It's noon, it's afternoon. You walk
the neat precincts of the city in which
you've lived longer (or almost)
than conscious life. All those pedantic
seconds you've lost, the weird selection
the brain makes of time: snippets,
the quicklime instants which were recorded,
erased, remembered, apparently by chance.
Turn streets like pages. You spot the plots
where buildings have been unbricked,
and spaces have been colonised by other
planning opportunities. You're home
and wringing wet with the sweat
of changes, with the frafting of skin
onto skin, with the operation of decades.
All that you live's diffused, condensed.
They hang around outside the shops,
the ones you noticed but never visited:
neighbours, friends, colleagues, the children
of children you knew, new lovers
where old ones did and dusted
and then resolved their new identities
with a lick of ink. They greet you
as if you were coincidence itself.
Hello, hello. You're fine, you're shaking
hands with, sharing sympathies with times
you've neglected, abused, embarrassed.
Sometimes the only one you recognise
is yourself. That's you in Dolcis,
Monsoon, in Habitat. Or Next.
You shrug each other's shoulders
and swap banter or inanities.
Sometimes there are banshees in your brain,
voices and visions, matter to unscramble
as you potter, imperfectly, through streets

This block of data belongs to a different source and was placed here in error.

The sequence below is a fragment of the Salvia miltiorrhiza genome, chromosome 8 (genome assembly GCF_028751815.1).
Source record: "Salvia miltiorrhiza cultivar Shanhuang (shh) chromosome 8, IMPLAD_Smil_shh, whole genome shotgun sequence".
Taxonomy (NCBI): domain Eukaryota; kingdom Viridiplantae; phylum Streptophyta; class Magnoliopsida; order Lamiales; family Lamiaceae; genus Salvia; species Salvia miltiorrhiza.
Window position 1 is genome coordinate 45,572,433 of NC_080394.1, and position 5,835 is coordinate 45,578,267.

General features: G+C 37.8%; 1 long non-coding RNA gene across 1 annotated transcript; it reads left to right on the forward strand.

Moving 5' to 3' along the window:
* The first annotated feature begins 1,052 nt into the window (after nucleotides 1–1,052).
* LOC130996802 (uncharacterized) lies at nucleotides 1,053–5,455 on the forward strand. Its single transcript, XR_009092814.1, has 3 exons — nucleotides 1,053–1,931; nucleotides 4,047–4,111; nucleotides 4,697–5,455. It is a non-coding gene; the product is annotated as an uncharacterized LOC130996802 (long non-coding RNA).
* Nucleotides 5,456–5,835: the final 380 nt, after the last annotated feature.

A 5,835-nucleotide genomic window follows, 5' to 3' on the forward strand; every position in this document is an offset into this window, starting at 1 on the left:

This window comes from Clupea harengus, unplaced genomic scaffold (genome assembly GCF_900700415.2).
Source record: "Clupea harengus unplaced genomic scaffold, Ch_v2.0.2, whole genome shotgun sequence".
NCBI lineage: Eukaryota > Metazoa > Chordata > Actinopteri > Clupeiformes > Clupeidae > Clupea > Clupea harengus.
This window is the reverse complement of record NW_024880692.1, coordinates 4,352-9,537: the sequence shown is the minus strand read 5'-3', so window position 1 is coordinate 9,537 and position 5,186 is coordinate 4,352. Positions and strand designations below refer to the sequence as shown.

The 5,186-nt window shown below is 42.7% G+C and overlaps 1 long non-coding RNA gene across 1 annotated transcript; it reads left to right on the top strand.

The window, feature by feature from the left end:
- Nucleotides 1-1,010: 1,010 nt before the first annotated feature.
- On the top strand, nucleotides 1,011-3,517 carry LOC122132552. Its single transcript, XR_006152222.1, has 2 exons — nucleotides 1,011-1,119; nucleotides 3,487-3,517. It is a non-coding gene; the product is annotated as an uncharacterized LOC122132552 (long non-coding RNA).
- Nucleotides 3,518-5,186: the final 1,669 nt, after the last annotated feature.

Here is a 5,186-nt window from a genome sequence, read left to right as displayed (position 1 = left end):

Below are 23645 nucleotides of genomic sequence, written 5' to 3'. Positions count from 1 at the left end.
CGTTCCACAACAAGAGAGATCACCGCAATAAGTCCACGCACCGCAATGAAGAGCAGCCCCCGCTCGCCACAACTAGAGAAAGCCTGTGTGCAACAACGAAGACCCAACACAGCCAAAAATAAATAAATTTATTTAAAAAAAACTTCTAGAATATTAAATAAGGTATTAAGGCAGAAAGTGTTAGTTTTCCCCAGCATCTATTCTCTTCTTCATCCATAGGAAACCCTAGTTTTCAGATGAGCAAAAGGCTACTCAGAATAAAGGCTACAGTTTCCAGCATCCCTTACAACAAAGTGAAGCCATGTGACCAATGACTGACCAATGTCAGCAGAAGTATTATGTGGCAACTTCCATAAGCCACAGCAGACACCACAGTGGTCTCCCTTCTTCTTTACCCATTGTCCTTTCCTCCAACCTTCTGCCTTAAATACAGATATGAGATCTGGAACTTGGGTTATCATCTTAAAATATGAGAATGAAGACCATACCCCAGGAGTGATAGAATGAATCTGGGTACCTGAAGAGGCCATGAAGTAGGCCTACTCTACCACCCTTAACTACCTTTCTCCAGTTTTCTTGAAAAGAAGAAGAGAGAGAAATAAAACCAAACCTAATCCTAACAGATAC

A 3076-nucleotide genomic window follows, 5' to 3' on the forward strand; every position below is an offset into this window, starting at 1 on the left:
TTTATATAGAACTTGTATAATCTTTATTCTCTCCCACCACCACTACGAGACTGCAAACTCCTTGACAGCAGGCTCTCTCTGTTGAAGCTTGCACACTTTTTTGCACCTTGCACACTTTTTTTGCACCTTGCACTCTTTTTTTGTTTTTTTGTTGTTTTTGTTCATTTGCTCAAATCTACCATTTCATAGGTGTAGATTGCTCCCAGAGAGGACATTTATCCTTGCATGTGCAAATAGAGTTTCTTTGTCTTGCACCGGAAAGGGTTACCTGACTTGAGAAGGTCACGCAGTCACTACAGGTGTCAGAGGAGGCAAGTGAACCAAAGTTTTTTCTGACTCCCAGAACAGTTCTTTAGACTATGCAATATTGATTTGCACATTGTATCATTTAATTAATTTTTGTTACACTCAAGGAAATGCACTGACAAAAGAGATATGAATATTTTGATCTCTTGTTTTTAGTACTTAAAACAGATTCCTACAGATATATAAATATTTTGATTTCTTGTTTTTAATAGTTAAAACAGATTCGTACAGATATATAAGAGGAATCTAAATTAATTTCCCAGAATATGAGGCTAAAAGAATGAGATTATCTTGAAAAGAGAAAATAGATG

and stretches of pavement. You wreathe
the welcomes with garlands, as you would
children recovering from unmarked
rites of passage. The cemeteries bloom
with relatives you never read to, or roses
climbing their calculated way over statues,
memorials, arbours. Benches you sit on
are gamely dedicated to the strangers
blessed before you were recognised yourself.
At times like these, changing refrains
into fragments of celebration, you know
how long you've been part of pageants
for which you never enlisted. The steady
krang of the xylophones which majorettes
hammer to order each Sunday,
the pedestrian who questions your right
to cycle on his pavement, the worn
and ageing shapes of shop assistants
who told you once the right direction back -
all these ridiculous, and insignificant
figures fill the blanks in your landscape.
Tramping the city, suddenly you discover
that you're the vagrant, and that these
fugitives from your past belong
to a region with different rituals;
and that each encouraging salutation
is a form of farewell. You're alone,
an impostor in the here and now,
in the artifice of home.
But that's okay. To find you no longer
belong is a form of belonging -
to be lonely is no breach of etiquette.
Nothing to write away about. There are
alternatives - to stroll into oblivion,
or to open the corridor door, to call
the conundrum's bluff. To know love, move on,
for love is not anonymous at all.